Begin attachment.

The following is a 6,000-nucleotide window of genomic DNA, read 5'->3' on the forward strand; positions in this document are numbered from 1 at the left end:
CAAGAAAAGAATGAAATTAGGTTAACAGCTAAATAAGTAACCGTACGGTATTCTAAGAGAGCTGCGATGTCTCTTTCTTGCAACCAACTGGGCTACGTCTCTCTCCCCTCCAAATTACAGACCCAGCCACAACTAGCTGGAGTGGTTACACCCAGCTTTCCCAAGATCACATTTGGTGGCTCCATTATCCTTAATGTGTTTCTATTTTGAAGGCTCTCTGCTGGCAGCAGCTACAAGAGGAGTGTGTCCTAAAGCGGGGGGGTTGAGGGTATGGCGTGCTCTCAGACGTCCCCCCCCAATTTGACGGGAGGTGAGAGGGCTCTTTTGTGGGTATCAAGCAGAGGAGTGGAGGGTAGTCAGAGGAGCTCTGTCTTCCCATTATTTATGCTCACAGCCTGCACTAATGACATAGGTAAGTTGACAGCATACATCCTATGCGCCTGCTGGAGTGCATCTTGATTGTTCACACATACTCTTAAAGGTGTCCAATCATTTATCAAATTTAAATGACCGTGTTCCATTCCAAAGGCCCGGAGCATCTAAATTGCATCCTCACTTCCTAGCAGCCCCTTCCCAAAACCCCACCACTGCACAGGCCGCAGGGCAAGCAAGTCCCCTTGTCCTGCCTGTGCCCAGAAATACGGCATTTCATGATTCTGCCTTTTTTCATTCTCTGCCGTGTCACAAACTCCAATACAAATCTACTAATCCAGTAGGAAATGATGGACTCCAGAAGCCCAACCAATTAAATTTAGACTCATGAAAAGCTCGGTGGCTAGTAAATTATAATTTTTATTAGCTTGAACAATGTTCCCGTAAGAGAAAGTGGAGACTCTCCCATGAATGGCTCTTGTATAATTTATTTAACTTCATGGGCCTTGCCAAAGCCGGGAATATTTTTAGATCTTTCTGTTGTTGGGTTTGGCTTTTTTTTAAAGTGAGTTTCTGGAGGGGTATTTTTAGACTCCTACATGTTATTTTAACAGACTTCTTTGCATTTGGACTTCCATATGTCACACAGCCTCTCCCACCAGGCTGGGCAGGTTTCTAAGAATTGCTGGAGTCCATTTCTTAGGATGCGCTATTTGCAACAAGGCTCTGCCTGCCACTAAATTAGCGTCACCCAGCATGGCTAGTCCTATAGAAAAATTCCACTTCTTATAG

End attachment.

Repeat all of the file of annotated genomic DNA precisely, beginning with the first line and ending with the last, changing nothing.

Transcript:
The following is a 6,000-nucleotide window of genomic DNA, read 5'->3' on the forward strand; positions in this document are numbered from 1 at the left end:
CAAGAAAAGAATGAAATTAGGTTAACAGCTAAATAAGTAACCGTACGGTATTCTAAGAGAGCTGCGATGTCTCTTTCTTGCAACCAACTGGGCTACGTCTCTCTCCCCTCCAAATTACAGACCCAGCCACAACTAGCTGGAGTGGTTACACCCAGCTTTCCCAAGATCACATTTGGTGGCTCCATTATCCTTAATGTGTTTCTATTTTGAAGGCTCTCTGCTGGCAGCAGCTACAAGAGGAGTGTGTCCTAAAGCGGGGGGGTTGAGGGTATGGCGTGCTCTCAGACGTCCCCCCCCAATTTGACGGGAGGTGAGAGGGCTCTTTTGTGGGTATCAAGCAGAGGAGTGGAGGGTAGTCAGAGGAGCTCTGTCTTCCCATTATTTATGCTCACAGCCTGCACTAATGACATAGGTAAGTTGACAGCATACATCCTATGCGCCTGCTGGAGTGCATCTTGATTGTTCACACATACTCTTAAAGGTGTCCAATCATTTATCAAATTTAAATGACCGTGTTCCATTCCAAAGGCCCGGAGCATCTAAATTGCATCCTCACTTCCTAGCAGCCCCTTCCCAAAACCCCACCACTGCACAGGCCGCAGGGCAAGCAAGTCCCCTTGTCCTGCCTGTGCCCAGAAATACGGCATTTCATGATTCTGCCTTTTTTCATTCTCTGCCGTGTCACAAACTCCAATACAAATCTACTAATCCAGTAGGAAATGATGGACTCCAGAAGCCCAACCAATTAAATTTAGACTCATGAAAAGCTCGGTGGCTAGTAAATTATAATTTTTATTAGCTTGAACAATGTTCCCGTAAGAGAAAGTGGAGACTCTCCCATGAATGGCTCTTGTATAATTTATTTAACTTCATGGGCCTTGCCAAAGCCGGGAATATTTTTAGATCTTTCTGTTGTTGGGTTTGGCTTTTTTTTAAAGTGAGTTTCTGGAGGGGTATTTTTAGACTCCTACATGTTATTTTAACAGACTTCTTTGCATTTGGACTTCCATATGTCACACAGCCTCTCCCACCAGGCTGGGCAGGTTTCTAAGAATTGCTGGAGTCCATTTCTTAGGATGCGCTATTTGCAACAAGGCTCTGCCTGCCACTAAATTAGCGTCACCCAGCATGGCTAGTCCTATAGAAAAATTCCACTTCTTATAG